Subtly, he connects us to the people in that passage –I've highlighted those connecting words. Many of us would naively nod our heads in agreement because it makes logical sense. (We fish wouldn't even notice that he carefully lowered his baited hook into the water.)
Next, the preacher affixes consequences to our carnal actions –which are, regrettably, a part of everyday life. These consequences aren't a mere slap on the hand. They are intentional wake-up calls –monumental punishments to be carried out by God Himself!
- "God doesn't tolerate sin; its consequence will soon catch up to you."
- "You have separated yourself from God –you have fallen away."
- "If you continue in your ways, you will be cut off and it is impossible to be brought back to repentance."
- "By not obeying God's commandments, you are rejecting Christ and putting the Son of God to shame."
The experienced preacher makes a persuasive appeal, begins his closing charges and assigns these punishments to us Christians like a jury convicts and sentences a felon to be executed. He's trying to make us squirm in our seats. (The wiggling bait has our attention –we're focused on our sins.)
- "Your life has become a field of thorns and thistles."
- "Change your wicked ways now –you are close to being cursed you have been worthless to God –you will soon be burned up."
- "While you still have time, make your life useful by following God's commandments."
- "Your willful sinning has set you on a course for destruction –you will spend eternity in the fires of Hell!"
By this time, he's maximized our guilt and shame –and brought us into submission. (He's yanked on the line and lodged his hook in our consciences and he's reeling us in as hapless prey.)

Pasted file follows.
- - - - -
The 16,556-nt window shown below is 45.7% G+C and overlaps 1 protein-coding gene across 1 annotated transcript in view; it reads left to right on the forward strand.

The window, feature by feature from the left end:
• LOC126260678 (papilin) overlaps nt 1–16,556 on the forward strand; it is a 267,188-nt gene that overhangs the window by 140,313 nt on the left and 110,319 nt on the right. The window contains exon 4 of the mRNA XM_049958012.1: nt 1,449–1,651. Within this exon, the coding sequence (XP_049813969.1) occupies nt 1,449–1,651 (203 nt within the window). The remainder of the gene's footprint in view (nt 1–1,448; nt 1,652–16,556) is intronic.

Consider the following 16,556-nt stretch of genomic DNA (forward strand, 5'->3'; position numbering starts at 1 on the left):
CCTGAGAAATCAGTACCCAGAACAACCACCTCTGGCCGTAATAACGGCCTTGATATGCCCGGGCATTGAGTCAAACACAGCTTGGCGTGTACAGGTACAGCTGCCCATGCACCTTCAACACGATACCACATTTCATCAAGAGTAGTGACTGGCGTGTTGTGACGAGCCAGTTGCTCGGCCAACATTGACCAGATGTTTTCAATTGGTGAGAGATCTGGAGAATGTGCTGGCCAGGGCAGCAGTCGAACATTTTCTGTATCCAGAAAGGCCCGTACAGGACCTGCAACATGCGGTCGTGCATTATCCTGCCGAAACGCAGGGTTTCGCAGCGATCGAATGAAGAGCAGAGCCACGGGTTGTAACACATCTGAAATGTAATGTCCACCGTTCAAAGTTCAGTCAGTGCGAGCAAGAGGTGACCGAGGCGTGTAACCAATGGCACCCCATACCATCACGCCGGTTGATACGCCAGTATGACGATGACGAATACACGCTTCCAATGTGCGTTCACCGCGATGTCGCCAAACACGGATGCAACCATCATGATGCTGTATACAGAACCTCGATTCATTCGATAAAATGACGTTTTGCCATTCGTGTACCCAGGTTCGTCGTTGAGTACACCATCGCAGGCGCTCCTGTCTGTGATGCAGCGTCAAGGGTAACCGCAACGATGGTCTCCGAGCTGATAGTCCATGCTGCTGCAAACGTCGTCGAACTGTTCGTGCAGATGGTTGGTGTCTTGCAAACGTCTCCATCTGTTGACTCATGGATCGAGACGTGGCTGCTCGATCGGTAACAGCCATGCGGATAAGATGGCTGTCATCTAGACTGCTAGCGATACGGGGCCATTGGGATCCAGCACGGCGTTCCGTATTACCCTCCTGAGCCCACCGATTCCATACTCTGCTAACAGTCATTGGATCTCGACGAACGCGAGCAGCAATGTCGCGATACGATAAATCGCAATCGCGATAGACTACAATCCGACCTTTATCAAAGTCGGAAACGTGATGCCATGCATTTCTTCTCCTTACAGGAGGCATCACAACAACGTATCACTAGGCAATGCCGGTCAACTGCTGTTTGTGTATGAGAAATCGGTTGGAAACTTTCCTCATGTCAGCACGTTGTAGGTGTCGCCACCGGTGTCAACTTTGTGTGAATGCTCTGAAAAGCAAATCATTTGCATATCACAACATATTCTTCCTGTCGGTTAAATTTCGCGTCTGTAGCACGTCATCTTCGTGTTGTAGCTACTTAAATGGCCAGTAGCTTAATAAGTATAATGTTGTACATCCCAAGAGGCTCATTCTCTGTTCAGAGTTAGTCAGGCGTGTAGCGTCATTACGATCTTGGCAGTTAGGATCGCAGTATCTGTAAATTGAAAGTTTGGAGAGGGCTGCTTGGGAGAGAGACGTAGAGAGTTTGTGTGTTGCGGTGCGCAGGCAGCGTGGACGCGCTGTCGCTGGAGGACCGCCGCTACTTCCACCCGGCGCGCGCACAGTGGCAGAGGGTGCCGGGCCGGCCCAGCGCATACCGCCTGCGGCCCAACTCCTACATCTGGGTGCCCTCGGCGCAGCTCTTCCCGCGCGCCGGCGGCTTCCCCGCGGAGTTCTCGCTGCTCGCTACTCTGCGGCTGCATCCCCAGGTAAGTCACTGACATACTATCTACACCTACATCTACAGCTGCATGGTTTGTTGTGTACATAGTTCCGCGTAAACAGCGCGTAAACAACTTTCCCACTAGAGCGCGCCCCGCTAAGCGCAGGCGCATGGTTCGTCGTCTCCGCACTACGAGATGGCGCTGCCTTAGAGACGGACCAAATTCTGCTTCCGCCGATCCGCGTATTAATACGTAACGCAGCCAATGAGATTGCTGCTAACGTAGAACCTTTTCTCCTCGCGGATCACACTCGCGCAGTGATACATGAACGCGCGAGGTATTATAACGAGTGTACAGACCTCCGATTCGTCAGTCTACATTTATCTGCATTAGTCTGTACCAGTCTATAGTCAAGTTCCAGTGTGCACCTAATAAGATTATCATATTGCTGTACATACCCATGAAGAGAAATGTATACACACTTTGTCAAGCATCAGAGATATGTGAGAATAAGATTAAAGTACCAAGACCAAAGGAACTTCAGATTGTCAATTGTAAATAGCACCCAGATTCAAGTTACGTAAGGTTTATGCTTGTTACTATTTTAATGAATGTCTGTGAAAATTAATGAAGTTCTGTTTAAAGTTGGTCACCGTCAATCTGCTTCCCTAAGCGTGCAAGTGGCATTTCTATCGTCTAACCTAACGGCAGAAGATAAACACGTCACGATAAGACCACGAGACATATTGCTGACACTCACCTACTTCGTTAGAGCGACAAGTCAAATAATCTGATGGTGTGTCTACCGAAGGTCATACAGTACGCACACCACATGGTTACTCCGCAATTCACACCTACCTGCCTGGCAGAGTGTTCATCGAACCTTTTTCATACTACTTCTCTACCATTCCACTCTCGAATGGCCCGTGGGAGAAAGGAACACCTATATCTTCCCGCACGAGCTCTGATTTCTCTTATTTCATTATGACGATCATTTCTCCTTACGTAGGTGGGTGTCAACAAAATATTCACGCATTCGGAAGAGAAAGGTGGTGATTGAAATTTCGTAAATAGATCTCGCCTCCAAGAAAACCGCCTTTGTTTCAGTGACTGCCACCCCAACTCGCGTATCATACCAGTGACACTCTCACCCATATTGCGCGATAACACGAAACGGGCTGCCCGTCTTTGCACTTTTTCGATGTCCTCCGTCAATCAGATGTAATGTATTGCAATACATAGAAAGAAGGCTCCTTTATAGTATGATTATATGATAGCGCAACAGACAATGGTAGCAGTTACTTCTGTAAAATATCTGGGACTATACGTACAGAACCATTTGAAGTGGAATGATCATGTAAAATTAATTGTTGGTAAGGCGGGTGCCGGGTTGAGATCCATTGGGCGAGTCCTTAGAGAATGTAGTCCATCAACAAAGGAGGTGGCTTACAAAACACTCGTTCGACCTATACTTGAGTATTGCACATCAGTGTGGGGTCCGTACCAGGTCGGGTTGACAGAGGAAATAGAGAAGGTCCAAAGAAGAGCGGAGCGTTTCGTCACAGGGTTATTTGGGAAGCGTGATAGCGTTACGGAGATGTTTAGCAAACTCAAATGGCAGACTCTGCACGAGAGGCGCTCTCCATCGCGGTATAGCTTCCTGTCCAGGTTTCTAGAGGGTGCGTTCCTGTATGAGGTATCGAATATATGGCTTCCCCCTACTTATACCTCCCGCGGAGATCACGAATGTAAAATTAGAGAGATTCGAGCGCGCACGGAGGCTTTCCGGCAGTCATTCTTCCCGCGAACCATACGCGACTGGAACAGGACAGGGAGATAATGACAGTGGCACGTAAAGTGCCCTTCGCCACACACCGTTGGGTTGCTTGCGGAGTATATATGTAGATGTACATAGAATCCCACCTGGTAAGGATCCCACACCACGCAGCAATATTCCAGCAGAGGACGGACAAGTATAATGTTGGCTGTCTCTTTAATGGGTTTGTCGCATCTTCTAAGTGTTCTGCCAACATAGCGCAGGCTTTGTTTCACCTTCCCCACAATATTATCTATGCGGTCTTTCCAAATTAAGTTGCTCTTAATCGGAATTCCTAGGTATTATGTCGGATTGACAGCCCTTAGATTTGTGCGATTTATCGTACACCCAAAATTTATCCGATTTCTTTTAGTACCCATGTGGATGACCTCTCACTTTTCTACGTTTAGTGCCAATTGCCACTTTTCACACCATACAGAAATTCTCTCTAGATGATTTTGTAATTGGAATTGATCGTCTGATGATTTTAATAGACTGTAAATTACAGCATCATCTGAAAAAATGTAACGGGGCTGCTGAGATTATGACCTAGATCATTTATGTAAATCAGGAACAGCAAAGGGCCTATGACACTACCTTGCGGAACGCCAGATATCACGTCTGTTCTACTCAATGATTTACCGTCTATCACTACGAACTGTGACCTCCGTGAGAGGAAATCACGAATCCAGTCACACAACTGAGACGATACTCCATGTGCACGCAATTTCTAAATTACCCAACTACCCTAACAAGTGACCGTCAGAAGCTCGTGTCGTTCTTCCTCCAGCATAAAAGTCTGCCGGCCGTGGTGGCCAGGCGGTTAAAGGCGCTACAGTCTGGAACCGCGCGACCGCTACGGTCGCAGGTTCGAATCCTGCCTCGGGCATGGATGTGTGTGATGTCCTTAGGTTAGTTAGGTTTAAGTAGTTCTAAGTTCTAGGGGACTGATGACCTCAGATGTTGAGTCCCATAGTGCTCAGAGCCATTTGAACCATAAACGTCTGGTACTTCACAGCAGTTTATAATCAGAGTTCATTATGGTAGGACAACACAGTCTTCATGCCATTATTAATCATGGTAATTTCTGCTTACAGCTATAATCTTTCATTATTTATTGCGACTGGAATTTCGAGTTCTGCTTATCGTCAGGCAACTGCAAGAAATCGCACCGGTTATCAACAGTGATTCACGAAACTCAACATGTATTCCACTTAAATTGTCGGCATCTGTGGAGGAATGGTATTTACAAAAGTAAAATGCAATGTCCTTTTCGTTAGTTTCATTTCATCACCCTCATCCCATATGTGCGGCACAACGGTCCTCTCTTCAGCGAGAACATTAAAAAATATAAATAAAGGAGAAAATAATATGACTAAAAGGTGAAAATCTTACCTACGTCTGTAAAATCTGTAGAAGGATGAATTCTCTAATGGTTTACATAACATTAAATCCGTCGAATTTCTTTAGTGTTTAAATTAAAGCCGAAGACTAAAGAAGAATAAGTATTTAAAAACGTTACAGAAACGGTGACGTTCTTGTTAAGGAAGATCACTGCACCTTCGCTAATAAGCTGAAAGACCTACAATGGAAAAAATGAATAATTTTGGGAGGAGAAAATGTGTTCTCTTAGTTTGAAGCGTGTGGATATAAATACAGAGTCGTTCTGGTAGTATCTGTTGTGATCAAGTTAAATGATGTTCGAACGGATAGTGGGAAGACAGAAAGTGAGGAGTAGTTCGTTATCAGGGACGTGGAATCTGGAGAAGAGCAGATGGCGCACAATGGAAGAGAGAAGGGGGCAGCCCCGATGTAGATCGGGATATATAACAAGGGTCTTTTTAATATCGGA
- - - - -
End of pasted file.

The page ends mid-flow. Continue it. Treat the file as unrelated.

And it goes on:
After that sermon, we fearfully and tearfully promise to change our ways so that we can somehow escape our due punishment –eternal torment– on Judgment Day. As we leave the church, we thank the preacher for speaking so clearly to our hearts.
The problem is, though, that we come back to hear the same condemnation week after week burdened by the same sins that we can't just elude. Over time, hope fades that we can ever be acceptable to God. A thinking person will eventually conclude that this Christianity thing doesn't and can't work –the abundant life is a myth –and this life on earth is futile.
Don't fall into the trap of believing that lie like I did! The truth is that God has already dealt with our sins once and for all. He does not count our sins against us (2 Corinthians 5:18-19). We are in Christ –and for us there is no condemnation –not at the final judgment –and not now either (Romans 8:1-2).
Know the Scriptural Truth and You Will Be Free!
Paul wrote in First Corinthians that we are to consider the Hebrew people as examples for how we are to live as Christians. But if we don't know how their story pertains to us, we will end up on the same path –and at the same conclusion– than where that condemning preacher was taking us.
This study is intended to put these troublesome passages into the context of the Hebrews' story and consequently free wounded Christians from legalistic teaching. Let me clarify. I use the term Christians to refer to Messianic Jews and Gentiles, alike. And I use the term Hebrews to refer to those that Paul described in the book of Romans –his people that he so dearly loved (Romans 9:1-5).
Brethren, my heart's desire and my prayer to God for them is for their salvation. For I testify about them that they have a zeal for God, but not in accordance with knowledge. For not knowing about God's righteousness and seeking to establish their own, they did not subject themselves to the righteousness of God. (Romans 10:1-3)
"A Letter to the Hebrews" is an amazing book in the Bible. It communicates a single message: Jesus is the only way to eternal life with God. Yet, Christian teaching virtually ignores this letter's foundation when associating it with New Testament believers. Every passage needs to be understood how it first relates to Hebrews before it is applied to Christians. Their story is the lens through which the entire book must be viewed in order to be understood.
Continue reading: "Chapter Eleven: Examples of Those Rewarded for Living by Faith"
Your Identity In Christ
And that is what some of you were. But you were washed, you were sanctified, you were justified in the name of the Lord Jesus Christ and by the Spirit of our God. (1 Corinthians 6:11 - NIV)